The Greater Prairie Chicken is a large bird in the grouse family. This North American species was once abundant, but has become extremely rare or extinct over much of its range due to habitat loss. They now only live on small parcels of managed prairie land. It is thought that their current population is approximately 459,000 individuals. One of the most famous aspects of these birds is the mating ritual called booming.
They are found in scattered areas of southern Canada and the mid-western United States. The largest remaining populations of the greater prairie chicken are in Kansas, Nebraska and South Dakota. Greater Prairie Chickens prefer native prairie, but they have adapted to cropland as natural habitats became converted to agricultural land. They can tolerate agricultural land mixed with prairie, but fewer prairie chickens are found in areas that are more agricultural. Grassy habitats such as un-grazed meadows, with tall grass sturdy enough to withstand strong winds and heavy precipitation, are required for roosting and nesting. Courtship, by contrast, occurs on open knolls with short grass, usually on elevated ground where males can easily display to females.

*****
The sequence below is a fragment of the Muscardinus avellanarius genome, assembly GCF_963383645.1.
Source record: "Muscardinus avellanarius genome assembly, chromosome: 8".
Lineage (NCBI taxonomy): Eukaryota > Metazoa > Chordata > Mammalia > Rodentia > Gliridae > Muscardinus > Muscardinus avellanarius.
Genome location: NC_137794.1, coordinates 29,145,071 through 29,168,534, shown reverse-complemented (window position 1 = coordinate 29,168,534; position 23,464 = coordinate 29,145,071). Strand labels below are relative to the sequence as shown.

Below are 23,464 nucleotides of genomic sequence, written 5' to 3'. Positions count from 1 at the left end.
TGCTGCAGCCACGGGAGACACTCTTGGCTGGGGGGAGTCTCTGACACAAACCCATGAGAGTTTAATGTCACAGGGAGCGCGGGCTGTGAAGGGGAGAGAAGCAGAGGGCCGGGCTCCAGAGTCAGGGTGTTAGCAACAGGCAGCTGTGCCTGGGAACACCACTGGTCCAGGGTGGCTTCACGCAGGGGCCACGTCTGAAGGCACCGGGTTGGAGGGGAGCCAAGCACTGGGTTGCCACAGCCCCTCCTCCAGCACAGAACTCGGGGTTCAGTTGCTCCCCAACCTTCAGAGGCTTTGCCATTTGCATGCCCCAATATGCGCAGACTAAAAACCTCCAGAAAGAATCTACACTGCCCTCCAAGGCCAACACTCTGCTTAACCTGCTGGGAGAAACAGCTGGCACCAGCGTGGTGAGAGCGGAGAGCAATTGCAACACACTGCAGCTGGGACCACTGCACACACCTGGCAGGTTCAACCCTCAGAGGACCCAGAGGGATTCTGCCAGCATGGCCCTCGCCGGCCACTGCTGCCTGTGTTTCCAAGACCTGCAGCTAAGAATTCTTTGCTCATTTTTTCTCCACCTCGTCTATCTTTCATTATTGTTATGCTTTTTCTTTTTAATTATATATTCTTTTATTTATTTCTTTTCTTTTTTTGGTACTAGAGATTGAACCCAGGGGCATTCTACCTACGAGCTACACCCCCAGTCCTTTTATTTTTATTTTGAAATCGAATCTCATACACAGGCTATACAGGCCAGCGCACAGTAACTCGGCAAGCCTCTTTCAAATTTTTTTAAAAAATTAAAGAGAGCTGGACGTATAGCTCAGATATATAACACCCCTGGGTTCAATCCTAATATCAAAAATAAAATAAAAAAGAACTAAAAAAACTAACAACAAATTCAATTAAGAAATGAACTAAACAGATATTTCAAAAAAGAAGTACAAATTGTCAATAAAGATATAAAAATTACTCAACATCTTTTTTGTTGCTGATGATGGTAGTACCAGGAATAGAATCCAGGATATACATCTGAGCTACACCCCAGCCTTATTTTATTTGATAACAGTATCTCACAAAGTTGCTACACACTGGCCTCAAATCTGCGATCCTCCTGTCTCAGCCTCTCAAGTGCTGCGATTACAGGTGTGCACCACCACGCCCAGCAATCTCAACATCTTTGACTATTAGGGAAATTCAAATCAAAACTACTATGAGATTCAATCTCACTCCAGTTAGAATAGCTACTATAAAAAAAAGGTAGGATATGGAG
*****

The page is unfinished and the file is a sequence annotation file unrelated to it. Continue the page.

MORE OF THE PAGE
Human interactions are by far the greatest threat to prairie chickens. The conversion of native prairie to cropland is very detrimental to these birds. It was found in a radio telemetry study conducted by Kansas State University that “most prairie chicken hens avoided nesting or rearing their broods within a quarter-mile of power lines and within a third-mile of improved roads.” It was also found that the prairie-chickens avoided communication towers.
Greater Prairie Chickens do not migrate. They spend their entire lives within a relatively small area of several hundred acres where all their needs of food, cover and water are met. Their diet consists primarily of seeds and fruit, but during the summer they also eat insects and green plants. Feeding usually occurs in the early morning and late afternoon. Young chicks in particular rely heavily on insects during the first few weeks of life.
They are territorial birds and often defend their booming grounds. These booming grounds are the area in which they perform their displays in hopes of attracting females. Their displays consist of inflating air sacs located on the side of their neck and snapping their tails. These booming grounds usually have very short or no vegetation. The male prairie-chickens stay on this ground displaying for almost two months.
The breeding season begins in late March and extends until June. Males fight among themselves for territories on the lek, with one or two males normally emerging as dominant, and subsequently performing the majority of the mating. After mating, females build their nests in tall grass, laying between 4 and 15 eggs per clutch which are incubated for approximately 26 days. The hatching period peaks from late May to early June when insect populations are high, to provide nourishment for the chicks, and the chicks then remain with the hen for eight to ten weeks. Greater prairie chickens live to about two to three years in the wild.